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Take a deep breath

I have been enjoying reading the articles on here for a while now, but having read a brave account of a violent relationship recently, I finally feel as though I may have the courage to speak out about what happened to me. I am keeping myself anonymous, only because none of my friends know what happened, and  my family are in another country, so also do not know. This is how I would like to keep it so that I do not become a victim in their eyes, I carry that burden alone.

I am not a writer, by any means, but I will try to give an accurate account of my experience in the hope that it may encourage anyone out there that needs help to come forward rather than waiting as long as I did.

Boxing day 2011 I found myself in hospital. Looking around the Accident and Emergency waiting room, I couldn’t help but feel grateful that I had my husband with me; he was a far better organiser than me and had the most amazing ability to just ‘get things done’. Needless to say, I was quickly whisked through to triage, in a wheelchair, before being popped into a cubicle to await further examination. I was in a lot of pain, but the hubby stroked my hair and took my mind off what was happening by indulging me with reality television talk. Poor thing. He was visibly wincing by the time I started telling him about the Kardashians.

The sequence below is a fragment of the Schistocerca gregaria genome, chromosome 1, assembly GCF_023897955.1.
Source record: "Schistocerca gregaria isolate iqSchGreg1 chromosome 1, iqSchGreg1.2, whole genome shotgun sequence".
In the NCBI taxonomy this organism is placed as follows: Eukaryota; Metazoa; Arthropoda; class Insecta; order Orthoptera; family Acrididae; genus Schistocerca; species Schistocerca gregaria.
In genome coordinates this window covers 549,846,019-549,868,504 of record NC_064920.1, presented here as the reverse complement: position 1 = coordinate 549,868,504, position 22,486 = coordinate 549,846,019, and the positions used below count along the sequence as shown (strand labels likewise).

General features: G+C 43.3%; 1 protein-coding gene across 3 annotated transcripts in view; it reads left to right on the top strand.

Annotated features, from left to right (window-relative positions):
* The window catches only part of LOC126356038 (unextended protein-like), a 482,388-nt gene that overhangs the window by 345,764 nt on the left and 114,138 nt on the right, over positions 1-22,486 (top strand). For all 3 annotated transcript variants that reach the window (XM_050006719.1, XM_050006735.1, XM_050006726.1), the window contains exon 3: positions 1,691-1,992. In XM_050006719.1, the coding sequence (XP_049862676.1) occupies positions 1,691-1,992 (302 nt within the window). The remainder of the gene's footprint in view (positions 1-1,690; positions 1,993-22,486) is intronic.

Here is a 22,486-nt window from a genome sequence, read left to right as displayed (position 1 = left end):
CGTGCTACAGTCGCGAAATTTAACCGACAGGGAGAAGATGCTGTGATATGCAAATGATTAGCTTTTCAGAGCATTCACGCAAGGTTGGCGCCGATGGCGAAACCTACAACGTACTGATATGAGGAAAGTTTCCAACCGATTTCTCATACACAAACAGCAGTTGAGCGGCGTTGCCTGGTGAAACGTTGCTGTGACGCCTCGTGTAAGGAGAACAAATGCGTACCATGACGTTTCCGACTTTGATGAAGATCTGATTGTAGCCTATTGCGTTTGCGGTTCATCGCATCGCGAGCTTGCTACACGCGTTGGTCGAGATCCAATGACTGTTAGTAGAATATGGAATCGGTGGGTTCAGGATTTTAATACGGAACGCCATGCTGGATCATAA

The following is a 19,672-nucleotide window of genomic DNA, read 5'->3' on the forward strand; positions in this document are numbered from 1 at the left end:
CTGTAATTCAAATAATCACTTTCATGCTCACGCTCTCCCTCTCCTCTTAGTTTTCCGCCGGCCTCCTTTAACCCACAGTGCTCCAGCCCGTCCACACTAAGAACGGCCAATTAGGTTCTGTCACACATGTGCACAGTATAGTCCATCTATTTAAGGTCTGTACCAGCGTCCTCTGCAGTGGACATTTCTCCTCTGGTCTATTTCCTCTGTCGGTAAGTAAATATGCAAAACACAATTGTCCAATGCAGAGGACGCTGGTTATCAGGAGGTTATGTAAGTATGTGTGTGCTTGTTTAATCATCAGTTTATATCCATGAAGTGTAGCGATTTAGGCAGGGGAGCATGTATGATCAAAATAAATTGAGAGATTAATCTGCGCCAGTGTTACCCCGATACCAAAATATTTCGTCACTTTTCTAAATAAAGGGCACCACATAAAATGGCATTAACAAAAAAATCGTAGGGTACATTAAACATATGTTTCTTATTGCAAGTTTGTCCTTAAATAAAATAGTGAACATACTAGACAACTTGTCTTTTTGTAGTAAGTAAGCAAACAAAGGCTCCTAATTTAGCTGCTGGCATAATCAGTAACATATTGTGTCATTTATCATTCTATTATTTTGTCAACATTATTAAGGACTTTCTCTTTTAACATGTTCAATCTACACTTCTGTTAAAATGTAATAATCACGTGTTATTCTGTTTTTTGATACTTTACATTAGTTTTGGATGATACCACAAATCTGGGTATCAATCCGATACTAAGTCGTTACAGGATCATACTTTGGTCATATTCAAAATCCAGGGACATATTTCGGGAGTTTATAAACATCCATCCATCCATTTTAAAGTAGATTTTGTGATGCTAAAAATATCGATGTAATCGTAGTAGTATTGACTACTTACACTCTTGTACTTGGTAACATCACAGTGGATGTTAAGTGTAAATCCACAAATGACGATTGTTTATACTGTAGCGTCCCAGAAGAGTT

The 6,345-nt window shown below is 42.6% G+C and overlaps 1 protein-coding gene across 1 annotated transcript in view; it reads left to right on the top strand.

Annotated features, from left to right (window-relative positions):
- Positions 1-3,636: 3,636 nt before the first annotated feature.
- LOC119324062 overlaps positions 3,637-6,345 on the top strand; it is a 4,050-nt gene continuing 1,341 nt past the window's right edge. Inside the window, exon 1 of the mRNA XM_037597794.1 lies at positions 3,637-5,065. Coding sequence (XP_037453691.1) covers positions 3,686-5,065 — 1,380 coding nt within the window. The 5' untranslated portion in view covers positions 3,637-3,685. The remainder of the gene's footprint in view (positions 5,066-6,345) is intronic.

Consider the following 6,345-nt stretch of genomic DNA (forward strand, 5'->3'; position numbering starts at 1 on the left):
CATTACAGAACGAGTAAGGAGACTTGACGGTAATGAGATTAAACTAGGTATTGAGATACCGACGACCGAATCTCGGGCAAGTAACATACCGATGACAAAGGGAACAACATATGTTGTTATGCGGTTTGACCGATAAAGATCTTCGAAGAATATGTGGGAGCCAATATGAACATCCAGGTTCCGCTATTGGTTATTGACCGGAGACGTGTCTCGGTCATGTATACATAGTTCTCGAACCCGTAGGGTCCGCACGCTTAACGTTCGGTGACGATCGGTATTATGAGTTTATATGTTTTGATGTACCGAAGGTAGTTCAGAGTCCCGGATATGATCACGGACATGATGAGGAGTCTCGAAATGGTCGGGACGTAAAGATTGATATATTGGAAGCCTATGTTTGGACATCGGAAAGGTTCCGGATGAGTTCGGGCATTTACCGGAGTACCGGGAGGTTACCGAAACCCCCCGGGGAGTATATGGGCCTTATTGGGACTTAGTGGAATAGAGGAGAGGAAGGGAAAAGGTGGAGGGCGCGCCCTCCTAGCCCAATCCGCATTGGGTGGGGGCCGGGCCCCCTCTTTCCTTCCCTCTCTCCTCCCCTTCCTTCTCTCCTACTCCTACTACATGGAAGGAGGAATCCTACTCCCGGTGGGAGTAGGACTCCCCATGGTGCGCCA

When the doctor finally came in, he examined me, saying that he suspected I had a number of broken ribs, a broken arm and possibly a concussion from my fall and that I needed x-rays and other tests to make sure I was not bleeding internally. We nodded that we understood and in came a nurse to take some blood and get me into a flattering open-backed gown. Shooing my husband out (much to his annoyance), the nurse was gentle and efficient before sitting on the trolley with me and asking how I was hurt.

I wracked my brain but I couldn’t tell her, because I didn’t know. All I knew for sure was that I had fallen, because when I woke up I was on the kitchen floor, dizzy with pain and shouting out for my husband. She said I shouldn’t worry too much and that it will all come back to me in time and let my husband back in. He resumed the hair stroking and asked what the nurse had said so I relayed what had happened. As I turned to look at him, I remembered how I ended up on that floor in so much pain. His face had the same expression as it did when he threw me down onto it and started kicking me. It took everything I had to not scream and to smile at him.

The worst incident of our 3-year marriage so far, something inside me suddenly changed. As I looked at the meager tinsel decorations on the curtain rail, I realised that I needed to escape but that my husband would not just let me go. I needed to be clever. I told him how annoying and invasive I found the nurse (I really didn’t) and calmed him with my assurances that what goes on at home is our own business, all the hospital staff needed to do was fix me up and let us go. He seemed pleased by this and even asked if I wanted something to eat from the vending machine. This was a huge treat as he monitored my food carefully so that I stayed a size 8. I told him that whatever he thought I should have would be nice and off he went.